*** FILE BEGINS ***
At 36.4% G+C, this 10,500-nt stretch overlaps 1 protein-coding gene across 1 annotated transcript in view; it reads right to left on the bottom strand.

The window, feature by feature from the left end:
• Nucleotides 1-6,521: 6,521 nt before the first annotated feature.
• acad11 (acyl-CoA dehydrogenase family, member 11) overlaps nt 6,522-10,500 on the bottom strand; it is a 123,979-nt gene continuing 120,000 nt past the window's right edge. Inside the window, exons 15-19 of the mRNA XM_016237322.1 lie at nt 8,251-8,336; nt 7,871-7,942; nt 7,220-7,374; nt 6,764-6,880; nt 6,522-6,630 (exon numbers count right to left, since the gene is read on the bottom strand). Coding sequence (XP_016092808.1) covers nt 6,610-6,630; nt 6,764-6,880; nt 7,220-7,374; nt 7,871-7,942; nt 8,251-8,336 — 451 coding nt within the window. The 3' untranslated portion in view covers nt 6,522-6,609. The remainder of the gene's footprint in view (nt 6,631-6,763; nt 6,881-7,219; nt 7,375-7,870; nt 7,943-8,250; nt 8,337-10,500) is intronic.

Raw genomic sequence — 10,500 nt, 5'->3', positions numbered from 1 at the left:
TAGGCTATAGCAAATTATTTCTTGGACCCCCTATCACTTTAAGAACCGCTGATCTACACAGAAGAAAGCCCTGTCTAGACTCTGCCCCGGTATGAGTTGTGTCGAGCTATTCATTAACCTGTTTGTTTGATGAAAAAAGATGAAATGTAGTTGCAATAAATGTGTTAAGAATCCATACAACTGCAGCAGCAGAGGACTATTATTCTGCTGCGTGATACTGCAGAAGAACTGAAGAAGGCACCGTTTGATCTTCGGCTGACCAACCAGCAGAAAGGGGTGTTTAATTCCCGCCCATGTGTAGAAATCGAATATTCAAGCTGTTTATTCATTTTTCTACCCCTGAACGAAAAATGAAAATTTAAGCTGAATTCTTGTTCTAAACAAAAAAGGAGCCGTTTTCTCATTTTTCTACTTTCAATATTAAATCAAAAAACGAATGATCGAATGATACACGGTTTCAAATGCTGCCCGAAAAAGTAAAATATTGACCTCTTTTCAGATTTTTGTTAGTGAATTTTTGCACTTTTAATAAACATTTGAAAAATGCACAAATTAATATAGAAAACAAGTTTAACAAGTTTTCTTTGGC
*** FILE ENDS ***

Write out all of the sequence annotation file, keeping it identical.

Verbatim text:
At 36.4% G+C, this 10,500-nt stretch overlaps 1 protein-coding gene across 1 annotated transcript in view; it reads right to left on the bottom strand.

The window, feature by feature from the left end:
• Nucleotides 1-6,521: 6,521 nt before the first annotated feature.
• acad11 (acyl-CoA dehydrogenase family, member 11) overlaps nt 6,522-10,500 on the bottom strand; it is a 123,979-nt gene continuing 120,000 nt past the window's right edge. Inside the window, exons 15-19 of the mRNA XM_016237322.1 lie at nt 8,251-8,336; nt 7,871-7,942; nt 7,220-7,374; nt 6,764-6,880; nt 6,522-6,630 (exon numbers count right to left, since the gene is read on the bottom strand). Coding sequence (XP_016092808.1) covers nt 6,610-6,630; nt 6,764-6,880; nt 7,220-7,374; nt 7,871-7,942; nt 8,251-8,336 — 451 coding nt within the window. The 3' untranslated portion in view covers nt 6,522-6,609. The remainder of the gene's footprint in view (nt 6,631-6,763; nt 6,881-7,219; nt 7,375-7,870; nt 7,943-8,250; nt 8,337-10,500) is intronic.

Raw genomic sequence — 10,500 nt, 5'->3', positions numbered from 1 at the left:
TAGGCTATAGCAAATTATTTCTTGGACCCCCTATCACTTTAAGAACCGCTGATCTACACAGAAGAAAGCCCTGTCTAGACTCTGCCCCGGTATGAGTTGTGTCGAGCTATTCATTAACCTGTTTGTTTGATGAAAAAAGATGAAATGTAGTTGCAATAAATGTGTTAAGAATCCATACAACTGCAGCAGCAGAGGACTATTATTCTGCTGCGTGATACTGCAGAAGAACTGAAGAAGGCACCGTTTGATCTTCGGCTGACCAACCAGCAGAAAGGGGTGTTTAATTCCCGCCCATGTGTAGAAATCGAATATTCAAGCTGTTTATTCATTTTTCTACCCCTGAACGAAAAATGAAAATTTAAGCTGAATTCTTGTTCTAAACAAAAAAGGAGCCGTTTTCTCATTTTTCTACTTTCAATATTAAATCAAAAAACGAATGATCGAATGATACACGGTTTCAAATGCTGCCCGAAAAAGTAAAATATTGACCTCTTTTCAGATTTTTGTTAGTGAATTTTTGCACTTTTAATAAACATTTGAAAAATGCACAAATTAATATAGAAAACAAGTTTAACAAGTTTTCTTTGGC